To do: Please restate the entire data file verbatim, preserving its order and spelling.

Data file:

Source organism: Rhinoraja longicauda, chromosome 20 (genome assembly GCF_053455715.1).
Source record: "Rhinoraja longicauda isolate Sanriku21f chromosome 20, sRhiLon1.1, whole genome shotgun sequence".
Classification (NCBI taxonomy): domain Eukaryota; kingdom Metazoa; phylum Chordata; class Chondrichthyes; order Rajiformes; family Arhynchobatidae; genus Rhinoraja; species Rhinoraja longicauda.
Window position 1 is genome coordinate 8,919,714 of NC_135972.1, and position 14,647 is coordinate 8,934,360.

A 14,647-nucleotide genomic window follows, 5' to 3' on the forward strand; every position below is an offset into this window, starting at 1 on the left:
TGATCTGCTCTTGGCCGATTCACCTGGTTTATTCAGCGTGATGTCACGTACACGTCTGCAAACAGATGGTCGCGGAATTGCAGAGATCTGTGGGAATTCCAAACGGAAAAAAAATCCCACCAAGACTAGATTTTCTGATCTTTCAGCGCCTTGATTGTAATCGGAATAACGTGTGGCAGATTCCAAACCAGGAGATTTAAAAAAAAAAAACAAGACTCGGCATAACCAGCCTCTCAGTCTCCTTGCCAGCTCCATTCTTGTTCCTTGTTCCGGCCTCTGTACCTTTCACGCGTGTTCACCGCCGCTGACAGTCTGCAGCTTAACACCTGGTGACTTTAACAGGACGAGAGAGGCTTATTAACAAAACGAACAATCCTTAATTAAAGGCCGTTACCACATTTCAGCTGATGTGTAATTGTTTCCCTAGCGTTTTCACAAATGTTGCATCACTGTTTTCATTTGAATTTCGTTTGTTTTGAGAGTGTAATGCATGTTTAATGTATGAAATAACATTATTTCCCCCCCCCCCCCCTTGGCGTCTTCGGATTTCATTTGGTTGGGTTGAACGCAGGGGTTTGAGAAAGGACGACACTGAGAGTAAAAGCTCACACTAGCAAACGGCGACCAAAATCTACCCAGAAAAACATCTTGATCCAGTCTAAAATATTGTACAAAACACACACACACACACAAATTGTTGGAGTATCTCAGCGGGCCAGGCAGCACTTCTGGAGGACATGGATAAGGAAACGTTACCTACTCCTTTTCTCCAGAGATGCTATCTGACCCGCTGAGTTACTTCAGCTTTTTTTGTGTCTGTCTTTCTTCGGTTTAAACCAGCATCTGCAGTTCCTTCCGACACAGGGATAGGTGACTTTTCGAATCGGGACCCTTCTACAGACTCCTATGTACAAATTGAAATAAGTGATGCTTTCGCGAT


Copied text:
Source organism: Rhinoraja longicauda, chromosome 20 (genome assembly GCF_053455715.1).
Source record: "Rhinoraja longicauda isolate Sanriku21f chromosome 20, sRhiLon1.1, whole genome shotgun sequence".
Classification (NCBI taxonomy): domain Eukaryota; kingdom Metazoa; phylum Chordata; class Chondrichthyes; order Rajiformes; family Arhynchobatidae; genus Rhinoraja; species Rhinoraja longicauda.
Window position 1 is genome coordinate 8,919,714 of NC_135972.1, and position 14,647 is coordinate 8,934,360.

A 14,647-nucleotide genomic window follows, 5' to 3' on the forward strand; every position below is an offset into this window, starting at 1 on the left:
TGATCTGCTCTTGGCCGATTCACCTGGTTTATTCAGCGTGATGTCACGTACACGTCTGCAAACAGATGGTCGCGGAATTGCAGAGATCTGTGGGAATTCCAAACGGAAAAAAAATCCCACCAAGACTAGATTTTCTGATCTTTCAGCGCCTTGATTGTAATCGGAATAACGTGTGGCAGATTCCAAACCAGGAGATTTAAAAAAAAAAAACAAGACTCGGCATAACCAGCCTCTCAGTCTCCTTGCCAGCTCCATTCTTGTTCCTTGTTCCGGCCTCTGTACCTTTCACGCGTGTTCACCGCCGCTGACAGTCTGCAGCTTAACACCTGGTGACTTTAACAGGACGAGAGAGGCTTATTAACAAAACGAACAATCCTTAATTAAAGGCCGTTACCACATTTCAGCTGATGTGTAATTGTTTCCCTAGCGTTTTCACAAATGTTGCATCACTGTTTTCATTTGAATTTCGTTTGTTTTGAGAGTGTAATGCATGTTTAATGTATGAAATAACATTATTTCCCCCCCCCCCCCCTTGGCGTCTTCGGATTTCATTTGGTTGGGTTGAACGCAGGGGTTTGAGAAAGGACGACACTGAGAGTAAAAGCTCACACTAGCAAACGGCGACCAAAATCTACCCAGAAAAACATCTTGATCCAGTCTAAAATATTGTACAAAACACACACACACACACAAATTGTTGGAGTATCTCAGCGGGCCAGGCAGCACTTCTGGAGGACATGGATAAGGAAACGTTACCTACTCCTTTTCTCCAGAGATGCTATCTGACCCGCTGAGTTACTTCAGCTTTTTTTGTGTCTGTCTTTCTTCGGTTTAAACCAGCATCTGCAGTTCCTTCCGACACAGGGATAGGTGACTTTTCGAATCGGGACCCTTCTACAGACTCCTATGTACAAATTGAAATAAGTGATGCTTTCGCGAT